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Old 01-22-2019, 11:23 PM
 
Location: Whereever we have our RV parked
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I've seen a lot of negative information on the internet on these kind of tires:they're bad on snow and ice, wear out faster, ride rougher, etc. Is it feasable to buy a car with these tires, buy smaller rims and put standard tires on the car.
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Old 01-23-2019, 02:30 AM
 
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You'd have to be nuts to own them where I live, I cant imagine how many flats and smashed rims people get.



There is no reason you can't switch, check the original specs on the car. I did the same thing on my car but switched 17's to 18's, these were factory rims though. The original rims were slightly damaged from original owner and I really needed four tires all the way around. I was able to get the rims really cheap on CL and it was actually legit deal. Overall the tire size was nearly identical side by side and they aren't super low profile tires either.
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Old 01-23-2019, 05:07 AM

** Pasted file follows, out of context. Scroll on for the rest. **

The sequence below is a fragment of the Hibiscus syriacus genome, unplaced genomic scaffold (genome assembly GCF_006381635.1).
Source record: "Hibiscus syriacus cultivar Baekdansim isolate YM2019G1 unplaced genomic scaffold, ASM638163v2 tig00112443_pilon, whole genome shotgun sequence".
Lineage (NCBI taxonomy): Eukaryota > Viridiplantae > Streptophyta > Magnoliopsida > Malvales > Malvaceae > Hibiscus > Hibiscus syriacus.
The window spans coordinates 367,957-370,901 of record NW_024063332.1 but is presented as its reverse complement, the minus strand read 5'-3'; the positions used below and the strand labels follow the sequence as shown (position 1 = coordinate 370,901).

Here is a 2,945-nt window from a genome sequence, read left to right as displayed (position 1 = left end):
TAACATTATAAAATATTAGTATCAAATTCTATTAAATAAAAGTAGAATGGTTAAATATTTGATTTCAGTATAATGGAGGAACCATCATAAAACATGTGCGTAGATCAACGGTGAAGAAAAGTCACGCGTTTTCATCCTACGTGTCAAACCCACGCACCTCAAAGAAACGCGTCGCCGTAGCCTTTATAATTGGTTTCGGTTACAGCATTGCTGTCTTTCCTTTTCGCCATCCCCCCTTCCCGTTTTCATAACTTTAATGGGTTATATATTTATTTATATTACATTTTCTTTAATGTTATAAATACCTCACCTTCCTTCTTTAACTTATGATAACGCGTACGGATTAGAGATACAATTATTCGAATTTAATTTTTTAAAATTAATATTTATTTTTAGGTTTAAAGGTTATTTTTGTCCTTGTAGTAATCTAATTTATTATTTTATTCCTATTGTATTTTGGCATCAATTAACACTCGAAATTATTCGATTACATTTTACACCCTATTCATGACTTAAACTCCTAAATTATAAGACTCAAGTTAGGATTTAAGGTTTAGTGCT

Location: Gray Court, SC
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Doable if the smaller rim will fit over the brakes.
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Old 01-23-2019, 07:29 AM
 
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Quote:
Originally Posted by augiedogie View Post
I've seen a lot of negative information on the internet on these kind of tires:they're bad on snow and ice, wear out faster, ride rougher, etc. Is it feasable to buy a car with these tires, buy smaller rims and put standard tires on the car.
It's not specifically low profile tires that are bad. Depending on the what the tire is designed to do, they may not meet your expectation.

Low profile tires are available in many performance specifications including:

- high performance summer tires which handle very well, wear quickly due to soft compound, and are awful in the snow and temps below 40F

- grand touring all season tires which handle adequately, last longer due to harder compound, and are a compromise

- dedicated snow tires which handle snow and ice, handle adequately in dry conditions and poorly over 40F, and are usually noisy.

If you have to drive in all types of weather, then pick the proper tool.
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Old 01-23-2019, 08:05 AM
 
Location: Greensboro, NC